I want to thank Hal Clifford and Scott Walker at Orion Magazine, and Sean Tenney and Sarina Jepsen at the Xerces Society, for their heroic stewardship of my motley materials to produce these weblogs of the first Butterfly Big Year; and for their generosity in sharing interlinks and this final entry between them. Especially, I am thankful to those of you who have read and followed along with me on this long strange trip in the charmed company of butterflies, or not. I hope what has come through more than anything is the sense of extreme privilege I have felt in spending a year of my life this way. I am deeply grateful to Orion and Xerces for allowing me to share it with you in this medium. There is much, much more to tell–but for that, you’ll just have to read the book. Happy New Year, and keep an eye out for butterflies in aught-nine,

Bob

Pair of iguanas, male above, on Big Pine Key. Photo by Paula Cannon.

Pair of iguanas, male above, on Big Pine Key. Photo by Paula Cannon.

Sponge Bob. Photo by Paula Cannon.

Sponge Bob. Photo by Paula Cannon.

Male martial's hairstreak, whose larvae feed on bay cedar in southern Florida. Photo by Paula Cannon.

Male martial's hairstreak, whose larvae feed on bay cedar in southern Florida. Photo by Paula Cannon.

A pair of gulf fritillaries, male above, in courtship display. Photo by Paula Cannon.

A pair of gulf fritillaries, male above, in courtship display. Photo by Paula Cannon.

Male Bartram's scrub hairstreak at Navy Wells. Photo by Alana Edwards.

Male Bartram's scrub hairstreak at Navy Wells. Photo by Alana Edwards.

Bob Pyle eye-to-eye with Bartram's scrub hairstreak. Photo by Alana Edwards.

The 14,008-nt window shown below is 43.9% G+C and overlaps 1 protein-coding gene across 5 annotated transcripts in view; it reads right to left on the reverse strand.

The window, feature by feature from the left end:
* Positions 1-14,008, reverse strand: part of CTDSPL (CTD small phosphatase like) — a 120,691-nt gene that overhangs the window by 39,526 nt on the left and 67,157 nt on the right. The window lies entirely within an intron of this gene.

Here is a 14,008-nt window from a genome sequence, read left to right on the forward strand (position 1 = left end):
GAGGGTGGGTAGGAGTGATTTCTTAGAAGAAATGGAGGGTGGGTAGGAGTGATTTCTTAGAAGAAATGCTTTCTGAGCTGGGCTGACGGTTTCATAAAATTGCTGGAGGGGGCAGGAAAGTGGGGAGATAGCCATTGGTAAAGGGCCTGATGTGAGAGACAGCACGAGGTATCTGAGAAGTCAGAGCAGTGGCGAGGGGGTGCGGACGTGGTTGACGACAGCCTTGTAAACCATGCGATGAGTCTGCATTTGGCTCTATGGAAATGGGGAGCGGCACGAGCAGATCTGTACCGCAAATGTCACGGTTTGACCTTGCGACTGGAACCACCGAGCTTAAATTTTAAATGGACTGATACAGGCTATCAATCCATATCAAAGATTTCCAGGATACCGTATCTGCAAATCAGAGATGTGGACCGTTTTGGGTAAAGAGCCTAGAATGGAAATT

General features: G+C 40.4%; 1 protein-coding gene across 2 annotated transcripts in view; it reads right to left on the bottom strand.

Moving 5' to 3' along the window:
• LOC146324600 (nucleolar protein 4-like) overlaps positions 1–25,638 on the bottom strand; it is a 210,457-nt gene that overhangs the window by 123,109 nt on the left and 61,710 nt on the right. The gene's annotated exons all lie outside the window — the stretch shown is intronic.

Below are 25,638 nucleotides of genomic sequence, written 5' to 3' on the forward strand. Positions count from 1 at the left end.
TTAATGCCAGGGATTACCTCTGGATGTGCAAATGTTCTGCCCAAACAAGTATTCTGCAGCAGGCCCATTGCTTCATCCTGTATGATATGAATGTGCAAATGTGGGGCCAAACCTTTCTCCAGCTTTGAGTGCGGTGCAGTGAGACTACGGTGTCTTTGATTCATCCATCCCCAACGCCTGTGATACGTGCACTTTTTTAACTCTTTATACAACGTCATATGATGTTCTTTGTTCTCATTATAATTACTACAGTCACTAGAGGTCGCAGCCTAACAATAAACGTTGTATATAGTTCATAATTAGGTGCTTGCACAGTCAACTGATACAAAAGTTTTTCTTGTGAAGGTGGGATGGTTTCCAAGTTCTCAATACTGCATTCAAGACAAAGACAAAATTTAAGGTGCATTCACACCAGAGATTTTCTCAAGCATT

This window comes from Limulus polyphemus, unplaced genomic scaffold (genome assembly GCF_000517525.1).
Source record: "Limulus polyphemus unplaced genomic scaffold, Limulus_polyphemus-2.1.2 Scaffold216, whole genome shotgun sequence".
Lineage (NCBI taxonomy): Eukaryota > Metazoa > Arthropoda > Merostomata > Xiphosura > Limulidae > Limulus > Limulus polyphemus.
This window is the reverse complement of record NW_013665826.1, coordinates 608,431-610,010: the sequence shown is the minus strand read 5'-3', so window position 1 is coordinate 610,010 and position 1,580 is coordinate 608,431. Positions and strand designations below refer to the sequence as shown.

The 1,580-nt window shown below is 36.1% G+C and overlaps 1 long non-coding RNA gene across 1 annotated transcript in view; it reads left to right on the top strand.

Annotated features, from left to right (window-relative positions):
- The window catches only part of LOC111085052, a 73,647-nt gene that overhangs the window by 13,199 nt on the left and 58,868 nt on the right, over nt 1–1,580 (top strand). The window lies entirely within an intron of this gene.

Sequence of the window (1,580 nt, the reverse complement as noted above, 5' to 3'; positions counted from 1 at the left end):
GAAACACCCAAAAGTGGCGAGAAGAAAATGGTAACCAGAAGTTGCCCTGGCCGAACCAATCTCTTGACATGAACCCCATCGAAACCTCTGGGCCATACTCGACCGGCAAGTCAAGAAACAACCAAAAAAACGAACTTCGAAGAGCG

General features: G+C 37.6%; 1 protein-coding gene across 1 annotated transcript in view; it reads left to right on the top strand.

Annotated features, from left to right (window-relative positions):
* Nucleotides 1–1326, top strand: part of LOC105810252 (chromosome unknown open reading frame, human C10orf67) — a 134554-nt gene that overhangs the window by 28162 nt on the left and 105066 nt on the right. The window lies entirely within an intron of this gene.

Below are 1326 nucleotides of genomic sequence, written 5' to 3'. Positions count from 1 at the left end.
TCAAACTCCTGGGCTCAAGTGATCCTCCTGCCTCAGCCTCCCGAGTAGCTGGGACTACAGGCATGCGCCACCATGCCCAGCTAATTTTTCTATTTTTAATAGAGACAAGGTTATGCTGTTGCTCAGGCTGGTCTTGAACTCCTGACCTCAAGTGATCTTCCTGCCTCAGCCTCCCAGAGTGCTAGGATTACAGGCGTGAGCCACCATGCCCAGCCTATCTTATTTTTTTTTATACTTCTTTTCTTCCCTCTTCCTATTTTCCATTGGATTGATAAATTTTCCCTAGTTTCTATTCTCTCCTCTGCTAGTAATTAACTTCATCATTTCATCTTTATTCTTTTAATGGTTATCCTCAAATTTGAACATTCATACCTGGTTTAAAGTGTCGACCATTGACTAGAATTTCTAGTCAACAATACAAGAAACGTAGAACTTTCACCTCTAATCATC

Bob Pyle eye-to-eye with Bartram's scrub hairstreak. Photo by Alana Edwards.

Ranger Clark and Bob walking through the hammock at Ligunum Vitae Key. Photo by Alana Edwards.

Ranger Clark and Bob walking through the hammock at Lignum Vitae Key. Photo by Alana Edwards.

Florida purplewing on Lignum vitae Key. Photo by Alana Edwards.

Florida purplewing on Lignum vitae Key. Photo by Alana Edwards.

Caterpillar tractor. Photo by Alana Edwards.

Caterpillar tractor. Photo by Alana Edwards.

Leaving Lignum Vitae Key with park staff. Photo by Alana Edwards.

Leaving Lignum Vitae Key with park staff. Photo by Alana Edwards.

Mangrove skipper pupae. Photo by Alana Edwards.

Mangrove skipper pupa. Photo by Alana Edwards.

No name pub. Photo by Alana Edwards.

No name pub. Photo by Alana Edwards.

Dorsal hammock skipper. Photo by Alana Edwards.

Dorsal hammock skipper. Photo by Alana Edwards.

Paula Cannon, Bob Pyle and Alana Edwards.

Paula Cannon, Bob Pyle and Alana Edwards.


 

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A Ghost in the Making: Photographing the Rusty-patched Bumble Bee

By International League of Conservation Photographers, National Geographic Voices

Over the past two years I have become increasingly fascinated, okay obsessed, with North America’s native bees. Although I initially began photographing them in my backyard in between assignments it didn’t take long for me to become mesmerized by the lives of these remarkable, often minute creatures. North America has about 4,000 species of native bees. Yet despite all the press about the decline of the honey bee (Apis mellifera) – an exotic species introduced to North America from Europe – none of our native bees are protected under the Endangered Species Act (ESA).